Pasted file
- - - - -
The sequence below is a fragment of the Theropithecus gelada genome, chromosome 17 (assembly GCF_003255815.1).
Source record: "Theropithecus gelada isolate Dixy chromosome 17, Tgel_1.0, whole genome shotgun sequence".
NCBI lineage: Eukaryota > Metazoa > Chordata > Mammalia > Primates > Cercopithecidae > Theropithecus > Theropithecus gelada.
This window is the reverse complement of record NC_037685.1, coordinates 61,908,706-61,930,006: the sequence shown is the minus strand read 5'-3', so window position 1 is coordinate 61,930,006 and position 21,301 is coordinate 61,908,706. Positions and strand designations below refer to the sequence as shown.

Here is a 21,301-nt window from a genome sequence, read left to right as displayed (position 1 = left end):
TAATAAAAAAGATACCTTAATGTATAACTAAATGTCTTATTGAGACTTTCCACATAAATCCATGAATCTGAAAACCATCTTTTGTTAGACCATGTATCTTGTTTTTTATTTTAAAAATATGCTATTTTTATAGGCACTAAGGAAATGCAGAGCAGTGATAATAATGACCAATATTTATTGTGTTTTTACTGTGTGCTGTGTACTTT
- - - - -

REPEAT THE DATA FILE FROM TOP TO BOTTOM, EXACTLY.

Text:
The sequence below is a fragment of the Theropithecus gelada genome, chromosome 17 (assembly GCF_003255815.1).
Source record: "Theropithecus gelada isolate Dixy chromosome 17, Tgel_1.0, whole genome shotgun sequence".
NCBI lineage: Eukaryota > Metazoa > Chordata > Mammalia > Primates > Cercopithecidae > Theropithecus > Theropithecus gelada.
This window is the reverse complement of record NC_037685.1, coordinates 61,908,706-61,930,006: the sequence shown is the minus strand read 5'-3', so window position 1 is coordinate 61,930,006 and position 21,301 is coordinate 61,908,706. Positions and strand designations below refer to the sequence as shown.

Here is a 21,301-nt window from a genome sequence, read left to right as displayed (position 1 = left end):
TAATAAAAAAGATACCTTAATGTATAACTAAATGTCTTATTGAGACTTTCCACATAAATCCATGAATCTGAAAACCATCTTTTGTTAGACCATGTATCTTGTTTTTTATTTTAAAAATATGCTATTTTTATAGGCACTAAGGAAATGCAGAGCAGTGATAATAATGACCAATATTTATTGTGTTTTTACTGTGTGCTGTGTACTTT